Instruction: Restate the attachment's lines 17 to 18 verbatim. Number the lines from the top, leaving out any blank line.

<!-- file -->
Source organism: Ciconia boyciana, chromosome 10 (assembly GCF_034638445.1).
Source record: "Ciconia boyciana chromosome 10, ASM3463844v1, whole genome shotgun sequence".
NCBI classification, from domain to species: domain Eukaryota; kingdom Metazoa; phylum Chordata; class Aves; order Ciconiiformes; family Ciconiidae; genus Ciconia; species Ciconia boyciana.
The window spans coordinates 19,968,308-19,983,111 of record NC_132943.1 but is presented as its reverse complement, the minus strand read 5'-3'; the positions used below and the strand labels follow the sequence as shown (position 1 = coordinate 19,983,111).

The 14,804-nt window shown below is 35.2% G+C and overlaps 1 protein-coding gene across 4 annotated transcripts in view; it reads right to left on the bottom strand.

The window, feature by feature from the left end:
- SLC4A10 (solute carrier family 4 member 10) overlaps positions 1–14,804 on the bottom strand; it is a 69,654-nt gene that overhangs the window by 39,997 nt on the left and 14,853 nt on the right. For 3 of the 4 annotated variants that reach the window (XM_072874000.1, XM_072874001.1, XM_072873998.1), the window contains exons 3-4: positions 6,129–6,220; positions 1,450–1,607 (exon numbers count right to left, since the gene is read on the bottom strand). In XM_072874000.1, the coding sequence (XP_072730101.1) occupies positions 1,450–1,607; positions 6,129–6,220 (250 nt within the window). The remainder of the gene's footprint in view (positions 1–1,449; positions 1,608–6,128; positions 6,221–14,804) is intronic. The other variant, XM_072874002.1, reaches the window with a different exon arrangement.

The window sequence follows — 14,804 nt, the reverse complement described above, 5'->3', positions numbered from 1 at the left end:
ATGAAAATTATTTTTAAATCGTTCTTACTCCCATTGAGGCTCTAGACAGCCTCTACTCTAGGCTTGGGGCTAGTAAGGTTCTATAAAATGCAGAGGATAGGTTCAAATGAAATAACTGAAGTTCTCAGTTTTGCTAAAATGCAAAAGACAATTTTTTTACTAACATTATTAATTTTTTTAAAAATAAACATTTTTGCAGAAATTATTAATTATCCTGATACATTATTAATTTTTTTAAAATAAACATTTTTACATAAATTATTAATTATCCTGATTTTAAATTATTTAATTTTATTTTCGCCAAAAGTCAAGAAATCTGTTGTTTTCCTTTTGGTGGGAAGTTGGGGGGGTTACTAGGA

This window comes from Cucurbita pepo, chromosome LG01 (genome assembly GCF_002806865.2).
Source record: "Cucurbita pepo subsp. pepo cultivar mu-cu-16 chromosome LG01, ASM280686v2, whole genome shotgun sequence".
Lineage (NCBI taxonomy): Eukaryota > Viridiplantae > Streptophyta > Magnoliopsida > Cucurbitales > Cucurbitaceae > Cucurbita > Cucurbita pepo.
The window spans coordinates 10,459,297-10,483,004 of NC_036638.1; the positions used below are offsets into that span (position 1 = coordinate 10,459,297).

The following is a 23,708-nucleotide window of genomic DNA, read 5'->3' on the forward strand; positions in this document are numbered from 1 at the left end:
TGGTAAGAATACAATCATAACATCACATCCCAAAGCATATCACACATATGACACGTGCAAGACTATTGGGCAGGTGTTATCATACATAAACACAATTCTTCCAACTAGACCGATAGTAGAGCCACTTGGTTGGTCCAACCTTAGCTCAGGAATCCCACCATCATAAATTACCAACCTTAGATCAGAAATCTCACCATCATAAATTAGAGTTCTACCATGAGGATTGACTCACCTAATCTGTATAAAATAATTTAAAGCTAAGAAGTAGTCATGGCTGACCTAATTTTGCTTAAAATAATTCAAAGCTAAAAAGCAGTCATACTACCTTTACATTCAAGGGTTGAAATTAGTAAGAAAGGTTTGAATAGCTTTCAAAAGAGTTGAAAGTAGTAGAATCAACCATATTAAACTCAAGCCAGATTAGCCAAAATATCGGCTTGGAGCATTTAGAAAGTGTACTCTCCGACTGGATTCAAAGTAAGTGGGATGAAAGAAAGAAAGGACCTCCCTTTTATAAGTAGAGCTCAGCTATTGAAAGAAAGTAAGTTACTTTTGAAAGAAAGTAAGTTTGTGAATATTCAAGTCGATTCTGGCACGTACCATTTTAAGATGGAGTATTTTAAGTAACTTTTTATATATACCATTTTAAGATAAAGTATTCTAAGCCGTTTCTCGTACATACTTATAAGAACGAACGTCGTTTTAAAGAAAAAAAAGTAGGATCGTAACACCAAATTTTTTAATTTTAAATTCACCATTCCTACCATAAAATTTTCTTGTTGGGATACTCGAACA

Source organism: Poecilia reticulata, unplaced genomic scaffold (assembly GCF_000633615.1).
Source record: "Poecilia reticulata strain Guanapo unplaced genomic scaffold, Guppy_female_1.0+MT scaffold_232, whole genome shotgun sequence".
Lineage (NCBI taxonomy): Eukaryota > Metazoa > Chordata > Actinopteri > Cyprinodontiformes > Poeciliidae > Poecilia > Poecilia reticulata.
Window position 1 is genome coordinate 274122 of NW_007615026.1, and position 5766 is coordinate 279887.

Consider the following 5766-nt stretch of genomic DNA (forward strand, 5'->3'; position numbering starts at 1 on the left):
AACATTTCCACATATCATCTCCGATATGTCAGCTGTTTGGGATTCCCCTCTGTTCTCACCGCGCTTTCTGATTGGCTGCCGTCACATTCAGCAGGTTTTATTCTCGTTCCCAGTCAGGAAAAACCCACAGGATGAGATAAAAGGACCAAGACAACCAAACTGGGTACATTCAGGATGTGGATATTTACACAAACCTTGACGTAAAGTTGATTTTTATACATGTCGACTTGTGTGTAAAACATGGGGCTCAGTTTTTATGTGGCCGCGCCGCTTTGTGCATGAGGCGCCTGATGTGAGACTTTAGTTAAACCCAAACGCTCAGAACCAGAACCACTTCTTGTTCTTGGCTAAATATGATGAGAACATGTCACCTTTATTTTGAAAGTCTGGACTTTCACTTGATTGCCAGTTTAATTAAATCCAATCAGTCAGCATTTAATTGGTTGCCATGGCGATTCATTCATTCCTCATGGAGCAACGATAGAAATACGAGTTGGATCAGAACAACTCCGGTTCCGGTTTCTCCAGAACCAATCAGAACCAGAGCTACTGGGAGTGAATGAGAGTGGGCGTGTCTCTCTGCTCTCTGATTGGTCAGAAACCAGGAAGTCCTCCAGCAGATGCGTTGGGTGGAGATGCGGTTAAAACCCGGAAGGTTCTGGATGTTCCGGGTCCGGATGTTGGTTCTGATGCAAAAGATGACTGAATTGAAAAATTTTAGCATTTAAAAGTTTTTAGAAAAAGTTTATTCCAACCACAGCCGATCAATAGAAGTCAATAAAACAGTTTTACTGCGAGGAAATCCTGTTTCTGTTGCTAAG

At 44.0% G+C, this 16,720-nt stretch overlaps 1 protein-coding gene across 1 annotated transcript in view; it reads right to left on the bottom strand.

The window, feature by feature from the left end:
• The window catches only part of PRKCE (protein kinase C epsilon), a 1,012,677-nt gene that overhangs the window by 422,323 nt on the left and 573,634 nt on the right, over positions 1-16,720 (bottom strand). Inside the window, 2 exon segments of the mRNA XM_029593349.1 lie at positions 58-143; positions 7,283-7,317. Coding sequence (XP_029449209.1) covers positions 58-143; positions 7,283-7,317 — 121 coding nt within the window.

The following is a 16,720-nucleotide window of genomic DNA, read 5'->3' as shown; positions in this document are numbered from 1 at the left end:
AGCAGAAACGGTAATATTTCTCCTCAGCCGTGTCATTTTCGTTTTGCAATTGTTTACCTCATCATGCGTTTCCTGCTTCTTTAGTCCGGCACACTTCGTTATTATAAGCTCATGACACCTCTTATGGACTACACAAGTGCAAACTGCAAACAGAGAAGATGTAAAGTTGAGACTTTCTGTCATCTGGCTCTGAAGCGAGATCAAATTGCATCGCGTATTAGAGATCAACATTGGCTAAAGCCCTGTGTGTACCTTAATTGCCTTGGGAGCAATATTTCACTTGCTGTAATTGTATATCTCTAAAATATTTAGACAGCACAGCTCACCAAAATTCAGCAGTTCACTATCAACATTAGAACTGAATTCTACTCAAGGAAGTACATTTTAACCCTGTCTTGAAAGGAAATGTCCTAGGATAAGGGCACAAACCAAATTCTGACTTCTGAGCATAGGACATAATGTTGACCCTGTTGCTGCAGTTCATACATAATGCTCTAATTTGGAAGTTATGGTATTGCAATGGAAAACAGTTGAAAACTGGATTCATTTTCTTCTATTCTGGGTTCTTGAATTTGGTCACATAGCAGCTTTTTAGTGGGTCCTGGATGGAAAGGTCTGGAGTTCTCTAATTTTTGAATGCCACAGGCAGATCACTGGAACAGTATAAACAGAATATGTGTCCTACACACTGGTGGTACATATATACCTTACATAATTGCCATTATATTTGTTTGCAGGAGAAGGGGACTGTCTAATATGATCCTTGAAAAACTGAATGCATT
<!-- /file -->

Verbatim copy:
Source record: "Poecilia reticulata strain Guanapo unplaced genomic scaffold, Guppy_female_1.0+MT scaffold_232, whole genome shotgun sequence".
Lineage (NCBI taxonomy): Eukaryota > Metazoa > Chordata > Actinopteri > Cyprinodontiformes > Poeciliidae > Poecilia > Poecilia reticulata.